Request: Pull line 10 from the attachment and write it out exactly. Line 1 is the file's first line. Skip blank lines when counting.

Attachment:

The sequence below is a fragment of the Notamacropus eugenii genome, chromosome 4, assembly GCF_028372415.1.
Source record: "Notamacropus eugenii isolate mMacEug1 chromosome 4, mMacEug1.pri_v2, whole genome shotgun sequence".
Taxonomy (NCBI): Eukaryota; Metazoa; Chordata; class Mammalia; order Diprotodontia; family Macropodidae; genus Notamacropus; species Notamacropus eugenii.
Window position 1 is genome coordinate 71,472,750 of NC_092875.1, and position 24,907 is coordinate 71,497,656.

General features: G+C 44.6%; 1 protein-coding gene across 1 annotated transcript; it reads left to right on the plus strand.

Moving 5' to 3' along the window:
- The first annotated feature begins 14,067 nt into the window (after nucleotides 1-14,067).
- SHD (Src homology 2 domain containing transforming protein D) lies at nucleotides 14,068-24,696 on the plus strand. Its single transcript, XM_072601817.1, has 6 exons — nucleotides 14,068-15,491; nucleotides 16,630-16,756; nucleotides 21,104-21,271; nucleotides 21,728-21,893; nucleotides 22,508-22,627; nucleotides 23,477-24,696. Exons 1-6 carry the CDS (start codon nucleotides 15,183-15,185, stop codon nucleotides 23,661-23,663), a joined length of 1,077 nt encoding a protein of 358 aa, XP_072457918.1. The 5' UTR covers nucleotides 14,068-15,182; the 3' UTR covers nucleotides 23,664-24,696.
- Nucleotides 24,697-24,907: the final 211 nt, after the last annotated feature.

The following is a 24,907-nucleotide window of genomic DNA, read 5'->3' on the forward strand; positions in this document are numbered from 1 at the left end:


The following is a 24,907-nucleotide window of genomic DNA, read 5'->3' on the forward strand; positions in this document are numbered from 1 at the left end: